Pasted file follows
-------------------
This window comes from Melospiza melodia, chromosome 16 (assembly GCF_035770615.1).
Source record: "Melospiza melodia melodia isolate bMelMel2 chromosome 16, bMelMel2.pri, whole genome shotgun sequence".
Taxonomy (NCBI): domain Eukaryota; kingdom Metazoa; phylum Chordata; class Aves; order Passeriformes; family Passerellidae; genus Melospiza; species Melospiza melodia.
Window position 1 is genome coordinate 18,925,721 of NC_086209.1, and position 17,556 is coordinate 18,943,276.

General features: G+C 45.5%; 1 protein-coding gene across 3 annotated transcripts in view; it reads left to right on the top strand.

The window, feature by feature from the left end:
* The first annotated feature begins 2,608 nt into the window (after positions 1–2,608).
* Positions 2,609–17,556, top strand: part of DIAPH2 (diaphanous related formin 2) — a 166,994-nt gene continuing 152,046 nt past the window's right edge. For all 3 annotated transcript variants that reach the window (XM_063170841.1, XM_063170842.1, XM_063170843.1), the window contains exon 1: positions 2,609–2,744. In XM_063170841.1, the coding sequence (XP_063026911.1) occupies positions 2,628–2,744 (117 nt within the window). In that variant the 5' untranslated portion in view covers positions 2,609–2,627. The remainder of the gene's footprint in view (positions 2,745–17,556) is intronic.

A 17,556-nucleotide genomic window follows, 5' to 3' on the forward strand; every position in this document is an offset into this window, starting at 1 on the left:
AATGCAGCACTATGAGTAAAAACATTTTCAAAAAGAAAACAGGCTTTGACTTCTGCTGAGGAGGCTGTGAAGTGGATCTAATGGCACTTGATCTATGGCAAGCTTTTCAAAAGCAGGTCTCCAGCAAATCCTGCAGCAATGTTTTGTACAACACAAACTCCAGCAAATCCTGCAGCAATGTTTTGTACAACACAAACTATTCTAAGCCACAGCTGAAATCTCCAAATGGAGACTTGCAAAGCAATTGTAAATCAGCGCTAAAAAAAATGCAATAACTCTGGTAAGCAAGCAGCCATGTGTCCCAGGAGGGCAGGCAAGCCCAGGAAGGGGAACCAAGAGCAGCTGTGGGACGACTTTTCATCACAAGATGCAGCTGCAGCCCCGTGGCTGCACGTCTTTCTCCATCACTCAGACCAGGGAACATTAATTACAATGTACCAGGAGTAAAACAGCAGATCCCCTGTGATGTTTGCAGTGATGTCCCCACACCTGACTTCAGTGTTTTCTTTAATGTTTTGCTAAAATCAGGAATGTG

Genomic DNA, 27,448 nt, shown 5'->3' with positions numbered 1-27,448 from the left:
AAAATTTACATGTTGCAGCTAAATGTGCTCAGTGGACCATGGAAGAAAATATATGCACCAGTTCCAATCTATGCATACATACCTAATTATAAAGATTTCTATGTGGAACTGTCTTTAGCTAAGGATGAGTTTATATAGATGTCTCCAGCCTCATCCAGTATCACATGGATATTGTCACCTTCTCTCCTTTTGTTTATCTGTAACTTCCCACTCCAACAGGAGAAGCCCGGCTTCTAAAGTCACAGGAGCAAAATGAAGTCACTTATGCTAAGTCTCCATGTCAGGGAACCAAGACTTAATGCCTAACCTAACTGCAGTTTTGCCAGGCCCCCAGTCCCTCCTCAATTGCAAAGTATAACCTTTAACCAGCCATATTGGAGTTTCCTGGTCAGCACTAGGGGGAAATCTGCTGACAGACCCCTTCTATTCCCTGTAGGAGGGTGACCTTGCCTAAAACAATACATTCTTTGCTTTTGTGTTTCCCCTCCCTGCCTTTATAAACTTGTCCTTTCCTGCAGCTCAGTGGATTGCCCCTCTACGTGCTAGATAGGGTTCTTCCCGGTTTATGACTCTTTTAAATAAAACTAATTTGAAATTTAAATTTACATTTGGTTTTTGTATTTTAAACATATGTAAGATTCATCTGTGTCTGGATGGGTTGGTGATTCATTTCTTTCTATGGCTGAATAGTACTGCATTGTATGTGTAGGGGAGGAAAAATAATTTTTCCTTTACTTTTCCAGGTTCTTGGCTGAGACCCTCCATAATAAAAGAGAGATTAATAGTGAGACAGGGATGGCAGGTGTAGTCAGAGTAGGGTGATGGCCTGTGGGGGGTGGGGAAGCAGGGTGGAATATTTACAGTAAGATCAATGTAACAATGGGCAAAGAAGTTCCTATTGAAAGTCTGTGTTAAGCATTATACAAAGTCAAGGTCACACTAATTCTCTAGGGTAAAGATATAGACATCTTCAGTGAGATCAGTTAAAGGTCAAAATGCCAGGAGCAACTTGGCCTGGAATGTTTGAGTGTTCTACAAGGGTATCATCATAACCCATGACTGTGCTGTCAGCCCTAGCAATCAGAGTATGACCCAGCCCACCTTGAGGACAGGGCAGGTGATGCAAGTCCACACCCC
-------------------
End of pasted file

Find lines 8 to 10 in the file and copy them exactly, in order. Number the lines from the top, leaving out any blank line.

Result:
* Positions 2,609–17,556, top strand: part of DIAPH2 (diaphanous related formin 2) — a 166,994-nt gene continuing 152,046 nt past the window's right edge. For all 3 annotated transcript variants that reach the window (XM_063170841.1, XM_063170842.1, XM_063170843.1), the window contains exon 1: positions 2,609–2,744. In XM_063170841.1, the coding sequence (XP_063026911.1) occupies positions 2,628–2,744 (117 nt within the window). In that variant the 5' untranslated portion in view covers positions 2,609–2,627. The remainder of the gene's footprint in view (positions 2,745–17,556) is intronic.

A 17,556-nucleotide genomic window follows, 5' to 3' on the forward strand; every position in this document is an offset into this window, starting at 1 on the left:
AATGCAGCACTATGAGTAAAAACATTTTCAAAAAGAAAACAGGCTTTGACTTCTGCTGAGGAGGCTGTGAAGTGGATCTAATGGCACTTGATCTATGGCAAGCTTTTCAAAAGCAGGTCTCCAGCAAATCCTGCAGCAATGTTTTGTACAACACAAACTCCAGCAAATCCTGCAGCAATGTTTTGTACAACACAAACTATTCTAAGCCACAGCTGAAATCTCCAAATGGAGACTTGCAAAGCAATTGTAAATCAGCGCTAAAAAAAATGCAATAACTCTGGTAAGCAAGCAGCCATGTGTCCCAGGAGGGCAGGCAAGCCCAGGAAGGGGAACCAAGAGCAGCTGTGGGACGACTTTTCATCACAAGATGCAGCTGCAGCCCCGTGGCTGCACGTCTTTCTCCATCACTCAGACCAGGGAACATTAATTACAATGTACCAGGAGTAAAACAGCAGATCCCCTGTGATGTTTGCAGTGATGTCCCCACACCTGACTTCAGTGTTTTCTTTAATGTTTTGCTAAAATCAGGAATGTG